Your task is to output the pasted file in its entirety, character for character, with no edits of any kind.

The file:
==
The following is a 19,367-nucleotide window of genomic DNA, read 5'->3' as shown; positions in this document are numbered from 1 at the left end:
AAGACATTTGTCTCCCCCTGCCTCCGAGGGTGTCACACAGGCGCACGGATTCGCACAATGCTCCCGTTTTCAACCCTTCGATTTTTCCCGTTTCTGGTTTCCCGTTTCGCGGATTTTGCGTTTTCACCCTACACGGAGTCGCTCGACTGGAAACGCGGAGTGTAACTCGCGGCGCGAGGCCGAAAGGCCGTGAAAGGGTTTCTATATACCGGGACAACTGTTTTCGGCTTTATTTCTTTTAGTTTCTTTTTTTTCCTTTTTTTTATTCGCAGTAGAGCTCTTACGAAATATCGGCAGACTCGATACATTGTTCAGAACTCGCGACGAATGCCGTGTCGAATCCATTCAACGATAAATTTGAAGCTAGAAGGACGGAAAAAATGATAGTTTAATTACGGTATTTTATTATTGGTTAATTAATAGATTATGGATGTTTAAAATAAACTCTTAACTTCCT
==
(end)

The following is a 19,367-nucleotide window of genomic DNA, read 5'->3' as shown; positions in this document are numbered from 1 at the left end:
AAGACATTTGTCTCCCCCTGCCTCCGAGGGTGTCACACAGGCGCACGGATTCGCACAATGCTCCCGTTTTCAACCCTTCGATTTTTCCCGTTTCTGGTTTCCCGTTTCGCGGATTTTGCGTTTTCACCCTACACGGAGTCGCTCGACTGGAAACGCGGAGTGTAACTCGCGGCGCGAGGCCGAAAGGCCGTGAAAGGGTTTCTATATACCGGGACAACTGTTTTCGGCTTTATTTCTTTTAGTTTCTTTTTTTTCCTTTTTTTTATTCGCAGTAGAGCTCTTACGAAATATCGGCAGACTCGATACATTGTTCAGAACTCGCGACGAATGCCGTGTCGAATCCATTCAACGATAAATTTGAAGCTAGAAGGACGGAAAAAATGATAGTTTAATTACGGTATTTTATTATTGGTTAATTAATAGATTATGGATGTTTAAAATAAACTCTTAACTTCCT